How many people lived in fear in the summer of 1914, dreading what might happen? Come to that, what about 1939? People must have known that they were living on a precipice then, just as we are now. A disaster is about to happen, but there seems to be denial all round.
The disaster that we face is not war. I do not see the conflict in Ukraine escalating, thankfully, although that war has helped create the crisis that we face which it seems no one in our government or official opposition wants to address.
That does not mean, however, that this disaster will not have casualties. There could be millions of them. The indirect casualties who will suffer from the fallout will be even greater in number. Because what we face is the collapse of our economy. Like so much of life, the economy is very fragile. It can seem almighty and powerful to most of us, most of the time. But that is not really the case. The whole modern, western economy of which we form a part is heavily dependent on several key things happening.
The first of these key assumptions is that people will continue to buy most of what companies make available for us to buy, on which those companies spend a fortune in advertising so that we will part with our income to benefit them. We, and they, just assume that this will carry on. And when prices were fairly stable, savings fairly predictable and employment was reasonably secure, that was a fair assumption to make.
But right now everything is changing. Prices are not stable. They are rising, significantly. For those with only modest savings those funds are rapidly expiring, as are available credit facilities (including the pawn shop) and we are in a period where employment is volatile.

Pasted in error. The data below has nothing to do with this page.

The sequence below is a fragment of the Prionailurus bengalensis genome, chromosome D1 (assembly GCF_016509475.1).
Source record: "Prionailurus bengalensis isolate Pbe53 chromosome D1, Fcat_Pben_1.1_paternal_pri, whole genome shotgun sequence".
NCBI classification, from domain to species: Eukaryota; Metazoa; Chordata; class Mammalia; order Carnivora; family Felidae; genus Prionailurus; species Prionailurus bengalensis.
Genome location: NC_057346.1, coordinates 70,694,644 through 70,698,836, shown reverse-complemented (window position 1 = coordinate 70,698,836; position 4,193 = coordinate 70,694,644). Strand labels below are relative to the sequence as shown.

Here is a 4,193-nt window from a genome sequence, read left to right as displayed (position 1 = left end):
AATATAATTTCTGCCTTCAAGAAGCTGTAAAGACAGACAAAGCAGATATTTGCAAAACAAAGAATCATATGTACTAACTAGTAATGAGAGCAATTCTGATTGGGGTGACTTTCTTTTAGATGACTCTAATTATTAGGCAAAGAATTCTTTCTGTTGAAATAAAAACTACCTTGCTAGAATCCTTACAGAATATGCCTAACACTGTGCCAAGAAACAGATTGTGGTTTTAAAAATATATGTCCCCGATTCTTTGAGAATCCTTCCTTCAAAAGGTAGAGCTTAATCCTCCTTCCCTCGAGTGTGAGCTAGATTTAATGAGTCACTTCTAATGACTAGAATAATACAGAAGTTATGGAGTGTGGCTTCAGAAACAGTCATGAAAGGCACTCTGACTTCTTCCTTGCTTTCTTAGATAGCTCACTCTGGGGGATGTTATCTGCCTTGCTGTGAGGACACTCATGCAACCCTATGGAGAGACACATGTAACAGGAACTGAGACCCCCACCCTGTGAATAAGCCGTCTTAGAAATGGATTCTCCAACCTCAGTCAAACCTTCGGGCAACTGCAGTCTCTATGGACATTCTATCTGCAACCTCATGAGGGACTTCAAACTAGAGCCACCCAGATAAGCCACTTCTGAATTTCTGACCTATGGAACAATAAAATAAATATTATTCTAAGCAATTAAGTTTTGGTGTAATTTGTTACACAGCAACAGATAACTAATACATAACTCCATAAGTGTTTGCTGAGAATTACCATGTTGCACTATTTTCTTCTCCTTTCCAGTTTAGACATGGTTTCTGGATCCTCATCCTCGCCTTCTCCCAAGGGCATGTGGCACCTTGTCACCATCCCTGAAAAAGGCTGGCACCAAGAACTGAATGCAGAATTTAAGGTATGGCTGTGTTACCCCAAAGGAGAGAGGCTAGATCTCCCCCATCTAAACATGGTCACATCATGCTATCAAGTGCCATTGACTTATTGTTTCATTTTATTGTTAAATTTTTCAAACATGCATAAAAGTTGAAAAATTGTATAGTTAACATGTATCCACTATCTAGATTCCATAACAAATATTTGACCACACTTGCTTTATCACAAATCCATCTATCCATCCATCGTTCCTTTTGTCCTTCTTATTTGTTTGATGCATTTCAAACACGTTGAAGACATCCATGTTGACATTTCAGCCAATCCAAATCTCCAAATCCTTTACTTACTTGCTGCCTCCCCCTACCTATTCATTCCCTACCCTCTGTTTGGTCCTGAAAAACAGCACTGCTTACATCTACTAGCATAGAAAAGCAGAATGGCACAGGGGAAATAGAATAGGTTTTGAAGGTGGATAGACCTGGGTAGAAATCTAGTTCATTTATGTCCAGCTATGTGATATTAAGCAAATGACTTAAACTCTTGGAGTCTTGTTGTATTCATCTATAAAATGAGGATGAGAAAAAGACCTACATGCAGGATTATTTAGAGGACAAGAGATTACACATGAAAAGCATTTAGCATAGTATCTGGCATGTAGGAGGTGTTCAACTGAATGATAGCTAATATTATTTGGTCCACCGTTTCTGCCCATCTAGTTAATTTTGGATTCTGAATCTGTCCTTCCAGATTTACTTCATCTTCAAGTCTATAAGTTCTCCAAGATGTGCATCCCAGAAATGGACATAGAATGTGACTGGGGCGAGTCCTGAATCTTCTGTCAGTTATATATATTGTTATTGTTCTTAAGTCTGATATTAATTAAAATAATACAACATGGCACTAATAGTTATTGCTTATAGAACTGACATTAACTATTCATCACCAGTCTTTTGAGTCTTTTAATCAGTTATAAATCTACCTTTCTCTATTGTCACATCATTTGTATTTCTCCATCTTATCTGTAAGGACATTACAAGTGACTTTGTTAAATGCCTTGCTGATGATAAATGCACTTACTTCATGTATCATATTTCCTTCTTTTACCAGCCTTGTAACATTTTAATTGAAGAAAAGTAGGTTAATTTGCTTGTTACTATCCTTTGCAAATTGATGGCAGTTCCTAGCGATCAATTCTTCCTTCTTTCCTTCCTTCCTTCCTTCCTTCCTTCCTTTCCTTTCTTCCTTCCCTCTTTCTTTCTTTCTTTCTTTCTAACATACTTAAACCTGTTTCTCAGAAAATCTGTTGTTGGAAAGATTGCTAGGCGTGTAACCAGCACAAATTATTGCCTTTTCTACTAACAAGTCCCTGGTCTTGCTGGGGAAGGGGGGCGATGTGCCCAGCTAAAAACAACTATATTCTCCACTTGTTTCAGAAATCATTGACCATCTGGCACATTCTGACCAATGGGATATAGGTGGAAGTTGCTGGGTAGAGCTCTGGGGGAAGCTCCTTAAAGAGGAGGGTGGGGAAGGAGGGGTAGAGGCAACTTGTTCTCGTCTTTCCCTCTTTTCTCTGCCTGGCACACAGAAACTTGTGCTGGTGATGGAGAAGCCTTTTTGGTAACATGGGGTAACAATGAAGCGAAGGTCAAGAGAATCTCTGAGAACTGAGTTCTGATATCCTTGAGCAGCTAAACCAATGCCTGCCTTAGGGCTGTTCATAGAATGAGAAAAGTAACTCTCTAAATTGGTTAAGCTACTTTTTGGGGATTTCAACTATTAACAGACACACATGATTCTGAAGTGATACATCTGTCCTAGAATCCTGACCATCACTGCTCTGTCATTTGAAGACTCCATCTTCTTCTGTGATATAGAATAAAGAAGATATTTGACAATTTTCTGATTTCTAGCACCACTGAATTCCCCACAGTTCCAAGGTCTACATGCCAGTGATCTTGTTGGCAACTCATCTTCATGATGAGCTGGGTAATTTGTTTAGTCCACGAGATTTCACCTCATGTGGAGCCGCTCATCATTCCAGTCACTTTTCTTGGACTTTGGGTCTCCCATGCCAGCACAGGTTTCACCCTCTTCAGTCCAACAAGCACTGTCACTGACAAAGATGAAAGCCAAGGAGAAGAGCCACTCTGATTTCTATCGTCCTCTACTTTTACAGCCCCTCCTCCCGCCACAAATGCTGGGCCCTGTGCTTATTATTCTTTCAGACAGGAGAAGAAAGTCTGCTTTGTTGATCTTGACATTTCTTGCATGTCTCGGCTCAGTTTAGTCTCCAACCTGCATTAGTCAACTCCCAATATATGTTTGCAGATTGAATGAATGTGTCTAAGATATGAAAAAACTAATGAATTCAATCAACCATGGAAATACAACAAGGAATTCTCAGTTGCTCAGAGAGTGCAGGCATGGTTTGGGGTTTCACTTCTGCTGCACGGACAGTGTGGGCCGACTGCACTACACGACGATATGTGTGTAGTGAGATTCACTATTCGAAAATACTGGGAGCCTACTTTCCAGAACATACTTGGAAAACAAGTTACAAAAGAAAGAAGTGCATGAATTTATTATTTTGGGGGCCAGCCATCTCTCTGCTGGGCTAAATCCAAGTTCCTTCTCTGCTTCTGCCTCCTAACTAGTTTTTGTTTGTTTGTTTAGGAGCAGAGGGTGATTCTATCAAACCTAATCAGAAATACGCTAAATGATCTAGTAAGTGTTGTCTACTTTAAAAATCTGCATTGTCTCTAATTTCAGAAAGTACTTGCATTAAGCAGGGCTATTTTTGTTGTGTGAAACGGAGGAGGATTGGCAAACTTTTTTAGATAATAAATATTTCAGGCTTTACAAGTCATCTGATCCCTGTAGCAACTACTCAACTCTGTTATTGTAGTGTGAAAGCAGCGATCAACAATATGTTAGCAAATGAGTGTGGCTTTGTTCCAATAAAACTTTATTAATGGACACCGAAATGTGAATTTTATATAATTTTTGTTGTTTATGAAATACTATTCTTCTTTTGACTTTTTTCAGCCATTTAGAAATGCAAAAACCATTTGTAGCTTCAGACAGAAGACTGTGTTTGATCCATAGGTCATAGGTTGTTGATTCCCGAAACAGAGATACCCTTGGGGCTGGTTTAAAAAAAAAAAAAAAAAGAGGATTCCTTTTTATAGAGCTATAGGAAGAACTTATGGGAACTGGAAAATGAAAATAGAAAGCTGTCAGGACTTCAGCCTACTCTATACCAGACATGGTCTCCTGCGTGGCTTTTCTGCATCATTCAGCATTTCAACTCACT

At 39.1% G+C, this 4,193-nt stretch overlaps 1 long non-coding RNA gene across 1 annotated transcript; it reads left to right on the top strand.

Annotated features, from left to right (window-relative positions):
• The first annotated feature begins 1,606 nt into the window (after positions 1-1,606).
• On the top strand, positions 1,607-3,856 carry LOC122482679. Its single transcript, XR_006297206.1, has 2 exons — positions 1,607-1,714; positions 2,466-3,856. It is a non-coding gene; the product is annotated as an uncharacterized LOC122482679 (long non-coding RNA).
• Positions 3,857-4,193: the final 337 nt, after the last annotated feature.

People who are worried about being able to pay for food and heat are not going to be as easily persuaded of their need to buy almost anything else, especially when there is a threat of rents and mortgages rising as well.
The essential assumption that what there is for sale in our economy is sold might, very soon, no longer hold true for the simple reason that people may not have the means to pay for what is on offer. The trend is already apparent: consumer sales are falling.
Don’t doubt the significance of this: many of those apparently impressive companies all around us are extremely vulnerable to downturns in trade. They are geared to growth. If it failed persistently they’d rapidly become unprofitable.
Worse than that, depending on the sector, they might very easily fail. The leisure sector is most vulnerable, as is hospitality, and then great swathes of retailing, especially for clothing and consumer goods. The risk of major corporate failures is high.
And with that the risk of unemployment grows. Official forecasts already suggest that it will grow by a million or more, but that could very easily be an underestimate. In that case another assumption which has held for some time, that a desperate person can always find a job, will not be true either. Desperate people will desperately look for jobs that won’t be there sometime soon.
Another assumption is also at risk of being proved wrong. The economy works on the presumption that most people will, most of the time, pay their debts as they fall due. It is on this basis that a great deal of credit is commonplace in the economy, including for utility supplies.
The assumption that people will pay presumes that they have the means to do so. But in the winter to come, that presumption may become inappropriate. Savings are already being depleted. Credit card borrowing is already growing. Pawn shops are seeing increased trade.
The simple fact is that for many people, lines of credit are running out. Their access to money to pay exceptional bills is, therefore, already being exhausted. And there are exceptional bills coming our way—the scale of which very few have yet to really get their heads around.